A meeting of the parliamentary group on Monday could be decisive. My understanding is that there are six JLP MPs who are in vocal defiance.

Other MPs are in limbo. So men like Baugh, Henry, Bartlett, Spencer and Samuda may be testing the winds and wondering what in heavens will be the ultimate outcome of this predicament.

My friends in the Labour Party tell me that last December, there were nine prepared to go to the governor general and advise that the opposition leader doesn't command their confidence. However, with 21 members in the House, 11 is the magic number. So they weren't quite there, but that's mighty (and uncomfortably) close. Subsequently, a couple of the December dissidents were assuaged and mollified by shadow Cabinet appointments.

But the chasm is opening up again and the situation is dire. Looking at that Germanwings airline, Andrew must be concerned about even taking a toilet break for fear he could get locked out the cockpit.

The thinking is that the embarrassment out of this Senate debacle has become so severe that 20 MPs alone can't decide the fate. One idea gaining traction is that a special delegate conference should be called to settle the issues so the party can prepare for elections.

My own view is that the original testing of the pre-signed letters was a severe embarrassment, but it didn't warrant an offer of resignation from Andrew. It's not as if the Constitution was particularly clear on the disappointment of senators. And I didn't even think that the appeal, even after Andrew's flubbed church apology, required a resignation. Honestly, I just want a young leader to cross it.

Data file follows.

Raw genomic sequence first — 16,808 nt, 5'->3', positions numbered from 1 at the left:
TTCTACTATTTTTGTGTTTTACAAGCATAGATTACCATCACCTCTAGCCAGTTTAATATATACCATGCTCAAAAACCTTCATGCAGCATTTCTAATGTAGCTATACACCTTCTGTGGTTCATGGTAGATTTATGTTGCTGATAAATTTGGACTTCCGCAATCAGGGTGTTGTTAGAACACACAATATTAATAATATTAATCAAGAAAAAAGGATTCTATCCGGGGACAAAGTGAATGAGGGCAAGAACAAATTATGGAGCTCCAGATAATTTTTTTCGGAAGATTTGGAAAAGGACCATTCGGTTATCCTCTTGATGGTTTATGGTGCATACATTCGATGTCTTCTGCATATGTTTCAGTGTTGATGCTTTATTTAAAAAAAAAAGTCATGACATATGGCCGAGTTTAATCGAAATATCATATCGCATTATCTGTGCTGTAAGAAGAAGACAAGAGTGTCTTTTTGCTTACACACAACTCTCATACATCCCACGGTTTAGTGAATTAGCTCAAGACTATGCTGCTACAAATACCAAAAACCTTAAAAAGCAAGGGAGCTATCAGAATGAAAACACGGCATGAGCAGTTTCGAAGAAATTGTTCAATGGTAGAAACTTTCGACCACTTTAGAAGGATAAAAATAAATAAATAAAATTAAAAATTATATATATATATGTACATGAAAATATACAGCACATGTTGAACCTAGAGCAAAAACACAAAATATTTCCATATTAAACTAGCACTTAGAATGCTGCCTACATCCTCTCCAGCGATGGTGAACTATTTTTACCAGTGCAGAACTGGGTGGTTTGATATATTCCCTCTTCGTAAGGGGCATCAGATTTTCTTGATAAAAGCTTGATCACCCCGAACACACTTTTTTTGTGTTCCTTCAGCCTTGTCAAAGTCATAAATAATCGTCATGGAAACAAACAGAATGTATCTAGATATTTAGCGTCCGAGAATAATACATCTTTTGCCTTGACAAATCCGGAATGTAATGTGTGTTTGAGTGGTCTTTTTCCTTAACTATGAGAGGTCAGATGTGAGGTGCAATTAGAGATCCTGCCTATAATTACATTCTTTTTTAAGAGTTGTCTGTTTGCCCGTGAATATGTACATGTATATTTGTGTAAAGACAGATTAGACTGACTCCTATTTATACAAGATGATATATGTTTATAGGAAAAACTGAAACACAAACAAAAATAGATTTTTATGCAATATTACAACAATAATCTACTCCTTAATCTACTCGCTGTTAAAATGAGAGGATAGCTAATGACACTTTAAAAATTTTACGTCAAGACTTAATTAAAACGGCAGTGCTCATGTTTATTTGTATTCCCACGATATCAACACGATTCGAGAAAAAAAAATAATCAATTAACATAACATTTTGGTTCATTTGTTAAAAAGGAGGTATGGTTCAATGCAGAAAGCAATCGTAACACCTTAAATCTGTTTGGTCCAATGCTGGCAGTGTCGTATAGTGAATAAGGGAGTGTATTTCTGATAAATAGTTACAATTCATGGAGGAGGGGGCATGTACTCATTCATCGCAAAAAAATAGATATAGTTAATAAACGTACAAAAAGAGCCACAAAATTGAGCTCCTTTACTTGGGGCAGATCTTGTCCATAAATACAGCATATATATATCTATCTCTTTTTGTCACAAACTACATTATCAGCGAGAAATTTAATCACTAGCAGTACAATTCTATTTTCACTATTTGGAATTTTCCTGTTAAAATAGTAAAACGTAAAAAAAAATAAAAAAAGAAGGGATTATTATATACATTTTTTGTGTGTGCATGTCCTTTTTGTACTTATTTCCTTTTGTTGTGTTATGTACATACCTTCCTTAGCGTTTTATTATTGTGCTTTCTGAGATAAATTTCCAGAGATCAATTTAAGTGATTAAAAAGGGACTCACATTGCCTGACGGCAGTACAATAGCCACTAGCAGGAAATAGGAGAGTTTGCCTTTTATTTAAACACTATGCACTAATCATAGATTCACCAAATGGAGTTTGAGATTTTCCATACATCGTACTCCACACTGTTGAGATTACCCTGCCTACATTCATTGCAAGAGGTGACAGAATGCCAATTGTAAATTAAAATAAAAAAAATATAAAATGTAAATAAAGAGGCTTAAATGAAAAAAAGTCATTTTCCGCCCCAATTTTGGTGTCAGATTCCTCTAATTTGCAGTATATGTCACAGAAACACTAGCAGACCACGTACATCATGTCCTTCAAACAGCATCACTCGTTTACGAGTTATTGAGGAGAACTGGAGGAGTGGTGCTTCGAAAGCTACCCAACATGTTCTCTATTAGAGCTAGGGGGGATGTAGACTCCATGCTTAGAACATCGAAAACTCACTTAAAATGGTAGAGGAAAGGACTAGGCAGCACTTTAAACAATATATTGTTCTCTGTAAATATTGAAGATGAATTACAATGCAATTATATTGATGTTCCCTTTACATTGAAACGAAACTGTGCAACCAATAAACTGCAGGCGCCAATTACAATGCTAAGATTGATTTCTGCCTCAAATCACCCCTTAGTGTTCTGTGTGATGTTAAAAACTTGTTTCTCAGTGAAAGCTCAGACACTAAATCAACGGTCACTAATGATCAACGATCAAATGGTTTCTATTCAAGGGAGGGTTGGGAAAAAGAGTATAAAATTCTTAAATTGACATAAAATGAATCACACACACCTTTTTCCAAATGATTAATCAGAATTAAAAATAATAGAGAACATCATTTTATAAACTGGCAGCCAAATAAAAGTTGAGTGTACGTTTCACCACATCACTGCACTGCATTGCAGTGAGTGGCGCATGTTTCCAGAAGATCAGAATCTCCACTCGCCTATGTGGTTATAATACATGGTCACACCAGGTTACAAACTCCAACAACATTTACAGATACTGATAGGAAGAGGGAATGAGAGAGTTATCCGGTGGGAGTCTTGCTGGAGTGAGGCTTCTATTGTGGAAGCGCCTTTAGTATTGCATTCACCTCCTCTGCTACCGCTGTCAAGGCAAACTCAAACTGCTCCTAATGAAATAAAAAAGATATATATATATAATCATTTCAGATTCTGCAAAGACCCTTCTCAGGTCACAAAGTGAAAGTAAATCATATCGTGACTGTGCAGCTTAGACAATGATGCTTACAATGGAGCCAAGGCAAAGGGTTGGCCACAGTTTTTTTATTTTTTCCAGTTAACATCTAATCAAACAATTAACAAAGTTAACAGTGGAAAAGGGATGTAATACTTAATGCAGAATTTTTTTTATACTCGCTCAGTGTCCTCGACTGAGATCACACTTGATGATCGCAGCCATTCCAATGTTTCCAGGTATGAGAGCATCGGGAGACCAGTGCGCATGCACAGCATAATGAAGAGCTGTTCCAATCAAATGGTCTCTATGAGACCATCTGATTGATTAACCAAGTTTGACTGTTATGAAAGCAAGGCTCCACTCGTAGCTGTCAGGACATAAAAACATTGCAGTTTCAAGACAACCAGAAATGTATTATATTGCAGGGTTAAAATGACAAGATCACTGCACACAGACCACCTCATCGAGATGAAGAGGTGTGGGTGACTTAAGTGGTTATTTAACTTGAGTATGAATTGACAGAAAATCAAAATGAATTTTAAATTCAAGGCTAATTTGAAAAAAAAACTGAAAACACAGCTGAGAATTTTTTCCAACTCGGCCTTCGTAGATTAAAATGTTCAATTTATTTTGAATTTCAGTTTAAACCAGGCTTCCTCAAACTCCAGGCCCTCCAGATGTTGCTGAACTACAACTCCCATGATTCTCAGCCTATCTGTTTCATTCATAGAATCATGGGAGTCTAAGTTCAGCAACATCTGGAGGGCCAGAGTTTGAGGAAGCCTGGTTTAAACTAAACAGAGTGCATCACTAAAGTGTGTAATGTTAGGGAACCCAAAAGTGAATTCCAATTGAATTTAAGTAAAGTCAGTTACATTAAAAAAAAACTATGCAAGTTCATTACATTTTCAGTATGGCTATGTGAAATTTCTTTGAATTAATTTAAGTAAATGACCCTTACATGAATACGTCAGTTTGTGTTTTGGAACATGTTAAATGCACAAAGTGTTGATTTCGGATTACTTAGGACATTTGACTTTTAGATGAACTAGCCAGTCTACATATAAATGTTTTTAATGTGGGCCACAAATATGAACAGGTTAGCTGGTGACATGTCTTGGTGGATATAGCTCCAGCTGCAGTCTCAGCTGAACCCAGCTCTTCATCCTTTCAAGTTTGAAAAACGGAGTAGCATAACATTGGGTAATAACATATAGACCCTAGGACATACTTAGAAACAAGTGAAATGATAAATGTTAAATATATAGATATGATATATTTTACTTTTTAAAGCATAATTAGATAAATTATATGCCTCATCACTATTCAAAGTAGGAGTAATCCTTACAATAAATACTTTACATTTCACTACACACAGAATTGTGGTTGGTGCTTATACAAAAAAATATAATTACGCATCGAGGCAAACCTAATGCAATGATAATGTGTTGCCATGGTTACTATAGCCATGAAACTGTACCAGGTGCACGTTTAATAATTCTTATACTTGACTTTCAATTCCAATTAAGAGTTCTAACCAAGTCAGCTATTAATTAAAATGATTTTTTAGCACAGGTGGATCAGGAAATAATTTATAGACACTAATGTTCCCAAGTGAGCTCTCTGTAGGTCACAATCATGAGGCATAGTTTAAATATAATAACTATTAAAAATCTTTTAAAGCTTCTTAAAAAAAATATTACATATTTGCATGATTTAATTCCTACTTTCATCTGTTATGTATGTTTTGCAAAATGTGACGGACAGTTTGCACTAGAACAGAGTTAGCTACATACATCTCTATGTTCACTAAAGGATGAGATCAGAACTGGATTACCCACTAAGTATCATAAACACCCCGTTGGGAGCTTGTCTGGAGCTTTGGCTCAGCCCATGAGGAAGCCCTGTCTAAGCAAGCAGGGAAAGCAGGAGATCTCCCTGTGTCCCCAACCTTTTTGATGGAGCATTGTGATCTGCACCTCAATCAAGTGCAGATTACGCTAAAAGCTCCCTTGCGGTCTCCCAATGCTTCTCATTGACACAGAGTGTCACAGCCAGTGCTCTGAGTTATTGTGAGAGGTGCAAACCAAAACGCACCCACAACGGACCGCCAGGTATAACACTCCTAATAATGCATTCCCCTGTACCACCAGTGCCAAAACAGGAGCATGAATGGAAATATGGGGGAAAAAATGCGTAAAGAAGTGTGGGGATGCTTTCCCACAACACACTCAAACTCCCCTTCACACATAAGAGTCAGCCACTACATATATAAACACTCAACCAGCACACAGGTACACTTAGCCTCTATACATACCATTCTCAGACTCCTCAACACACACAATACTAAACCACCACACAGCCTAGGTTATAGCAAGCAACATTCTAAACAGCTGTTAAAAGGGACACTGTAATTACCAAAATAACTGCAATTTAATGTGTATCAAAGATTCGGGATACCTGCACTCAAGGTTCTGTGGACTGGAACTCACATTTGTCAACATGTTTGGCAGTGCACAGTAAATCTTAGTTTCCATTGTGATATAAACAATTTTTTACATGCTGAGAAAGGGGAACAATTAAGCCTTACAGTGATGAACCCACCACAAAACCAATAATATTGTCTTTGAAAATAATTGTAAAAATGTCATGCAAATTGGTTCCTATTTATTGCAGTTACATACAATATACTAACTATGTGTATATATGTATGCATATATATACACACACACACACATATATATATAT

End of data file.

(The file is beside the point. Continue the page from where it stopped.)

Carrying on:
However, the situation is deteriorating now to new levels. The party is in disarray and unable to raise a cent. Meanwhile, Holness sends intermediaries and low-level apparatchiks to approach men who should be key lieutenants.

It turns out that some of his close supporters weren't even told that the appeal would be filed. Typical of the general dissing, Arthur Williams, in a Gleaner piece titled 'Pre-signed letters all Holness' idea', came within a hair's breadth of saying Andrew had perjured himself. That accusation went without response.

Meanwhile, Audley is watching. His seniority and joviality have some convinced that he alone can now bring unity. He's a proven fundraiser, a significant asset always, but particularly for the upcoming election where for the first time since probably 1972 the private sector is leaning towards the PNP.

So Audley could be called forth as a reluctant leader. I say 'reluctant' because there's no evidence that he's out there hunting it. Rather, Holness' self-inflicted wounds are festering and endangering his own survival. It's quite something to consider that he could have just left Williams and Tufton alone.

- Daniel Thwaites is an attorney-at-law. Email feedback to columns@gleanerjm.com.